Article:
We spoke to Jenni West, Associate Director of Digital Change at the Innovation Agency to discuss the importance of soft skills, taking risks and promoting careers in Health Informatics.
Jenni’s story is part of a series of articles highlighting the careers of female tech leaders within the NHS. We’ve brought together these stories in an effort to prove that the route to leadership is never a straight line.
As the Associate Director of Digital Change at the Innovation Agency, Jenni supports the innovation and economic growth of her regions through health and social care. With 12 agencies up and down the country forming an Academic Health Science Network (AHSN), Jenni is approaching health and social care from a slightly different angle.
“We’re about economic growth within a region and trying to build up companies to create jobs, but through innovations and trying to get those innovations into health and social care and understanding that market so that you can see where they might be able to fit in.”
Now driving change at a macro level, Jenni started her career in the NHS in the canteens before taking a role as a Pharmacy Technician – a role she would settle in for the next 15 years, moving from hospitals, to community and to prisons. Her breakthrough into the world of technical and digital change came when she took the opportunity to design a pharmacy stock control system for a iSOFT a company which would later go on to be part of DXC.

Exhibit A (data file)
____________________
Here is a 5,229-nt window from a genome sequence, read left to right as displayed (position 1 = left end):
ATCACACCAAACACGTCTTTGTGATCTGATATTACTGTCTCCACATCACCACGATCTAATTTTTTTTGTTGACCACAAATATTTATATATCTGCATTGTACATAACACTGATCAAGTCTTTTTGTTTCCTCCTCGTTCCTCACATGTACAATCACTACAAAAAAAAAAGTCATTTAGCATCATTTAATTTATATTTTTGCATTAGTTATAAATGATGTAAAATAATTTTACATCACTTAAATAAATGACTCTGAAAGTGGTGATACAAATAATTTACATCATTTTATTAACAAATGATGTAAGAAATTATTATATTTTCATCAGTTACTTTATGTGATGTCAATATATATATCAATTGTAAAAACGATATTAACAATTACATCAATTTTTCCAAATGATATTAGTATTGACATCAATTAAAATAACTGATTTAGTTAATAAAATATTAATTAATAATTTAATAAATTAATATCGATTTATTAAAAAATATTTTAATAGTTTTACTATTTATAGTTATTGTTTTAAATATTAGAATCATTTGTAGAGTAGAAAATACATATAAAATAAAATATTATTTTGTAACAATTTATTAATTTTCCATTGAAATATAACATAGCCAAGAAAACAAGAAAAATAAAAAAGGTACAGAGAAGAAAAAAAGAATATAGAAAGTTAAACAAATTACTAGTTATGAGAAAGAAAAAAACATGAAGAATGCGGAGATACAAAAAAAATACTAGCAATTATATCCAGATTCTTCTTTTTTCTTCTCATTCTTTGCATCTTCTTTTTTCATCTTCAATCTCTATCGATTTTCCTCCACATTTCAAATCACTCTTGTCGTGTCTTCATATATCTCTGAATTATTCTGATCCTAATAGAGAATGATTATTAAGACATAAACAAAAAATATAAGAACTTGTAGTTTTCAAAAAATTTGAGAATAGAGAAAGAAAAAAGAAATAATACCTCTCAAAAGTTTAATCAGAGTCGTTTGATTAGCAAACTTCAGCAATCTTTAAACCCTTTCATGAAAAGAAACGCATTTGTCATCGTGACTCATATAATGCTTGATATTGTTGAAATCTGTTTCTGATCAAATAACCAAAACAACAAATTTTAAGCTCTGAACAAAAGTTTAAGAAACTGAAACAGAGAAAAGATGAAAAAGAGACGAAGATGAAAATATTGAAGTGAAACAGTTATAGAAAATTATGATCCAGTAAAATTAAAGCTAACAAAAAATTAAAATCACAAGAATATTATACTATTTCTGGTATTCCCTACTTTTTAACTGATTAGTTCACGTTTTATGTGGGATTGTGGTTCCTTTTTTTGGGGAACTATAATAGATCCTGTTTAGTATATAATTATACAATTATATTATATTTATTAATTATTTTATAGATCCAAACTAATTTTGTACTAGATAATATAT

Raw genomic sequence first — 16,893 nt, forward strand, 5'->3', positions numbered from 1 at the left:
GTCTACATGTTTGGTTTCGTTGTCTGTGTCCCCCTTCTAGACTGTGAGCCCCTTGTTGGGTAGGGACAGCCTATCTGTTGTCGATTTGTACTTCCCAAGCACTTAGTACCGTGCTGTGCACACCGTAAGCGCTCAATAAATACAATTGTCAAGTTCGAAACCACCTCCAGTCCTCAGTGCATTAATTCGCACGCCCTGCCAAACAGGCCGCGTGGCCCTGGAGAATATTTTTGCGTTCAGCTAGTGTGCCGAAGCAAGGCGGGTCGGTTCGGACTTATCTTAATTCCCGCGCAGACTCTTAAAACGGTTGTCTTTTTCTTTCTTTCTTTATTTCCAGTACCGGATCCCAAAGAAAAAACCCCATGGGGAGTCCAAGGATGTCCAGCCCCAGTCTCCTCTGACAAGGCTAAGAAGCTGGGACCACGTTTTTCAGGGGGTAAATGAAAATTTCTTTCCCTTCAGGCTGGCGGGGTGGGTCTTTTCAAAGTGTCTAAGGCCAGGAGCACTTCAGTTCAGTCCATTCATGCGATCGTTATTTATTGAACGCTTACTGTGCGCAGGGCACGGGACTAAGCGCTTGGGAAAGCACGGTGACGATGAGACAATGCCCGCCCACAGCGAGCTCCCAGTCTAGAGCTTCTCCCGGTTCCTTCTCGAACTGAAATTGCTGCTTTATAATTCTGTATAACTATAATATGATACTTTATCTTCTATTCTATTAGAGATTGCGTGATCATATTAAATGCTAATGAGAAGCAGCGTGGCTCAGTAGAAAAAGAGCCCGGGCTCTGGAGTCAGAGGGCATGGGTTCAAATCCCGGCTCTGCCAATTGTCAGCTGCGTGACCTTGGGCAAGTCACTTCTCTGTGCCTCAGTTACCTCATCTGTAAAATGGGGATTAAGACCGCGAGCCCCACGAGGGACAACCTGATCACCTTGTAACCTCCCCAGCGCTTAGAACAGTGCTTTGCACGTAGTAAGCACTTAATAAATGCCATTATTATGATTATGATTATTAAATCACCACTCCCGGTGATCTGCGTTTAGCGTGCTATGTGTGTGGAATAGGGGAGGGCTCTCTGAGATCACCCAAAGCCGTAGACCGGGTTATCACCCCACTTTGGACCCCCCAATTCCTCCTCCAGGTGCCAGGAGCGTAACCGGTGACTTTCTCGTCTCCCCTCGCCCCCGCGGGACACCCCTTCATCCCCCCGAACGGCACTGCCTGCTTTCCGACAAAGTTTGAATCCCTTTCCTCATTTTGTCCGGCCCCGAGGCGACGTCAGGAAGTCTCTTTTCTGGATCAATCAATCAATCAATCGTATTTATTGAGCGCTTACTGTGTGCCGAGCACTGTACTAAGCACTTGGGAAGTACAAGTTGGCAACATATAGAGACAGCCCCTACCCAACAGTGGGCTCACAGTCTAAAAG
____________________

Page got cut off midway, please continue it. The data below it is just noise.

“I always said i’d never go into IT because both my Dad and my Brother were in it. But here I was, wandering in to it.”
Over the next 5 years, Jenni would travel to India as she worked on developing the iPharmacy system before implementing the system in Bradford Teaching Hospital and East Cheshire Hospital. For Jenni, who had no technical background, this was a difficult, yet rewarding opportunity.
“I learned an awful lot about developing a system and making it right for the users needs and working closely with our customers to get it to work as it should do. I spent many a night trying to understand what happened with the SQL database while on one phone with a guy in Australia and another phone with the developer in India.”